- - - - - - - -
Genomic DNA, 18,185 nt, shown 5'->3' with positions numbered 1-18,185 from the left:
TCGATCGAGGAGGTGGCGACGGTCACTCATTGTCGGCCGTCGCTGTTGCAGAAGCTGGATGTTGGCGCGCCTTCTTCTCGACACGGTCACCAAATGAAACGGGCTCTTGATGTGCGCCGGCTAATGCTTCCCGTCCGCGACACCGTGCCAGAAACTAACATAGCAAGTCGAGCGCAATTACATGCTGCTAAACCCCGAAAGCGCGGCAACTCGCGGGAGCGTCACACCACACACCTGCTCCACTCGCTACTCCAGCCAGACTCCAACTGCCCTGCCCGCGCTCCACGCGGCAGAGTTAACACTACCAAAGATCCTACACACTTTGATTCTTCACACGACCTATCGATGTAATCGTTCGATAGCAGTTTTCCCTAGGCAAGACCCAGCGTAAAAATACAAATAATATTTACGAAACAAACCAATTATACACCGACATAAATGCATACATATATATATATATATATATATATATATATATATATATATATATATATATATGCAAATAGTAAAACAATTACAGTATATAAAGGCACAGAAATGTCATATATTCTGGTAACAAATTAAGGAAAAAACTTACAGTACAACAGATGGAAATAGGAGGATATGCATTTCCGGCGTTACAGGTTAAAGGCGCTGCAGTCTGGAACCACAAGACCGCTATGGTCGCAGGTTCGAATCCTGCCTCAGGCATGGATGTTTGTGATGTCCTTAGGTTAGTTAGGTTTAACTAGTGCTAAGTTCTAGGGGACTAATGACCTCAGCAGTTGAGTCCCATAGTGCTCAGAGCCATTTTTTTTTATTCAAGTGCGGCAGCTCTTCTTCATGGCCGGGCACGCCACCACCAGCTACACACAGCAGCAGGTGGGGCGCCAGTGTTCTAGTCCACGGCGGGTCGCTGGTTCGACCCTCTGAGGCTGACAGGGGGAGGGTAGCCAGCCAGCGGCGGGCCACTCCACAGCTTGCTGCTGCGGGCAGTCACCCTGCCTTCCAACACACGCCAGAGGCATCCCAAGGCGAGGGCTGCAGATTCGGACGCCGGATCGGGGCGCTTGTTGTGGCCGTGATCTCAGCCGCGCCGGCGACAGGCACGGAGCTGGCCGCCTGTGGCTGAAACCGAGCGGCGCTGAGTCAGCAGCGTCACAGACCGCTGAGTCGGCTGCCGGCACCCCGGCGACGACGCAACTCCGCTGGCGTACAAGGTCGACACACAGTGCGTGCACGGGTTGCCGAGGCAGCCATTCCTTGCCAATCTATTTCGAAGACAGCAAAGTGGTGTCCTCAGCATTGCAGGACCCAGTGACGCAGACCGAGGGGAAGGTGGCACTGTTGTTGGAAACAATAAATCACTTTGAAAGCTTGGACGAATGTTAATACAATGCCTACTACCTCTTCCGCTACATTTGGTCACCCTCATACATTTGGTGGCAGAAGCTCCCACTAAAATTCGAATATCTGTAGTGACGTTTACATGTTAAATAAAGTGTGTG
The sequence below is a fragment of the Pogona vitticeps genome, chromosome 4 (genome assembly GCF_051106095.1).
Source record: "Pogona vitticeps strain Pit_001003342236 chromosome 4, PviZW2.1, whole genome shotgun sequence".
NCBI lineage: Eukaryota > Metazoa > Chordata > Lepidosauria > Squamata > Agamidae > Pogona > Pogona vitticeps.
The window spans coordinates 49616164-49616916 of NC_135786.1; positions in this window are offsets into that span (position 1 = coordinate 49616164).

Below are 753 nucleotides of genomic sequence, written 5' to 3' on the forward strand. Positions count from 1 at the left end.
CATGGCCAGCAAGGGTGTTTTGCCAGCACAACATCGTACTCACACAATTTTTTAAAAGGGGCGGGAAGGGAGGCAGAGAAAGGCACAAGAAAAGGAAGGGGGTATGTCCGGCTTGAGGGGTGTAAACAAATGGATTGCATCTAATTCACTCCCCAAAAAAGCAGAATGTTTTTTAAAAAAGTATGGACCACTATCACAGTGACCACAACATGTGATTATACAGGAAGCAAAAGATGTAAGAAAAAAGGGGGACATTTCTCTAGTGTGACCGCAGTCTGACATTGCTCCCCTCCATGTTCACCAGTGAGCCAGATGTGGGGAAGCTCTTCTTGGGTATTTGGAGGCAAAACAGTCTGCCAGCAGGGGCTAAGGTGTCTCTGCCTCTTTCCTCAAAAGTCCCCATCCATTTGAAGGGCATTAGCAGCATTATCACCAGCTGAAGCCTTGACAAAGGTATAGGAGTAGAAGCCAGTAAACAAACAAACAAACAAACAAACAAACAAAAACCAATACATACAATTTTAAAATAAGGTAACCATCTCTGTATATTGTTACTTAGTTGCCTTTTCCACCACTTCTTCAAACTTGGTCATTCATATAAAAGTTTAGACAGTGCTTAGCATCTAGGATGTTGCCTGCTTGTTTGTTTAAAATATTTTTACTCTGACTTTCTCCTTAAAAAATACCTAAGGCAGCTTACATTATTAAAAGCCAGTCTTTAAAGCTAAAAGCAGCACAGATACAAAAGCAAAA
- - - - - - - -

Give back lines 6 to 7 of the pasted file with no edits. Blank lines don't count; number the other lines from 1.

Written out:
The window spans coordinates 49616164-49616916 of NC_135786.1; positions in this window are offsets into that span (position 1 = coordinate 49616164).

Below are 753 nucleotides of genomic sequence, written 5' to 3' on the forward strand. Positions count from 1 at the left end.